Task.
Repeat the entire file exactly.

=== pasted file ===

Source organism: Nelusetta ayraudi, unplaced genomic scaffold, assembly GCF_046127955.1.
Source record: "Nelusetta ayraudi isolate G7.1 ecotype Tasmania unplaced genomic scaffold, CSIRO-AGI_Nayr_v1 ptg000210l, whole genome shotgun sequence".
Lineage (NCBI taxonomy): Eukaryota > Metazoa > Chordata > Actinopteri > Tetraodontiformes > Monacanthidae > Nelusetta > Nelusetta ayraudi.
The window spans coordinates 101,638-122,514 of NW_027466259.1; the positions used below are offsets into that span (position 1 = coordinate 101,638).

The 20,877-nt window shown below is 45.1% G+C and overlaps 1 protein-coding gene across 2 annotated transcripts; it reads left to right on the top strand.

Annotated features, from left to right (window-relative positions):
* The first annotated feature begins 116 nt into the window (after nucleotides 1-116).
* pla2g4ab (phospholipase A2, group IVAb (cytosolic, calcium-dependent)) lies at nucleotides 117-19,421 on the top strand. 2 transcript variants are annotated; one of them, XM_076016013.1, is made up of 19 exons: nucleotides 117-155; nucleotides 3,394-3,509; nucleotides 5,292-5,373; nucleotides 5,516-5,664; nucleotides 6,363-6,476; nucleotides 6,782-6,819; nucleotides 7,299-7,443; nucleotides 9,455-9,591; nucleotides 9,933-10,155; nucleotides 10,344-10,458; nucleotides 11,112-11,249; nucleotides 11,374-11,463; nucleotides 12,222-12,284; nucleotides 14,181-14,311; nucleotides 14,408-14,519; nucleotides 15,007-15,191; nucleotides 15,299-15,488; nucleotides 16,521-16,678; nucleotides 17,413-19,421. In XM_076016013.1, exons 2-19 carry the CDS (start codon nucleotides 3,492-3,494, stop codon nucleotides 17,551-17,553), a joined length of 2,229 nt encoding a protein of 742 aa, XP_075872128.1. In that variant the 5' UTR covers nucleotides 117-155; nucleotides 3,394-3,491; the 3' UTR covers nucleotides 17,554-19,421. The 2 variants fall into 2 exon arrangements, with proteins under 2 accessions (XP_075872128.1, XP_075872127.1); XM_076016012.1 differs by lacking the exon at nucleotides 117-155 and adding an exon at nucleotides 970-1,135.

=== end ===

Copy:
Source organism: Nelusetta ayraudi, unplaced genomic scaffold, assembly GCF_046127955.1.
Source record: "Nelusetta ayraudi isolate G7.1 ecotype Tasmania unplaced genomic scaffold, CSIRO-AGI_Nayr_v1 ptg000210l, whole genome shotgun sequence".
Lineage (NCBI taxonomy): Eukaryota > Metazoa > Chordata > Actinopteri > Tetraodontiformes > Monacanthidae > Nelusetta > Nelusetta ayraudi.
The window spans coordinates 101,638-122,514 of NW_027466259.1; the positions used below are offsets into that span (position 1 = coordinate 101,638).

The 20,877-nt window shown below is 45.1% G+C and overlaps 1 protein-coding gene across 2 annotated transcripts; it reads left to right on the top strand.

Annotated features, from left to right (window-relative positions):
* The first annotated feature begins 116 nt into the window (after nucleotides 1-116).
* pla2g4ab (phospholipase A2, group IVAb (cytosolic, calcium-dependent)) lies at nucleotides 117-19,421 on the top strand. 2 transcript variants are annotated; one of them, XM_076016013.1, is made up of 19 exons: nucleotides 117-155; nucleotides 3,394-3,509; nucleotides 5,292-5,373; nucleotides 5,516-5,664; nucleotides 6,363-6,476; nucleotides 6,782-6,819; nucleotides 7,299-7,443; nucleotides 9,455-9,591; nucleotides 9,933-10,155; nucleotides 10,344-10,458; nucleotides 11,112-11,249; nucleotides 11,374-11,463; nucleotides 12,222-12,284; nucleotides 14,181-14,311; nucleotides 14,408-14,519; nucleotides 15,007-15,191; nucleotides 15,299-15,488; nucleotides 16,521-16,678; nucleotides 17,413-19,421. In XM_076016013.1, exons 2-19 carry the CDS (start codon nucleotides 3,492-3,494, stop codon nucleotides 17,551-17,553), a joined length of 2,229 nt encoding a protein of 742 aa, XP_075872128.1. In that variant the 5' UTR covers nucleotides 117-155; nucleotides 3,394-3,491; the 3' UTR covers nucleotides 17,554-19,421. The 2 variants fall into 2 exon arrangements, with proteins under 2 accessions (XP_075872128.1, XP_075872127.1); XM_076016012.1 differs by lacking the exon at nucleotides 117-155 and adding an exon at nucleotides 970-1,135.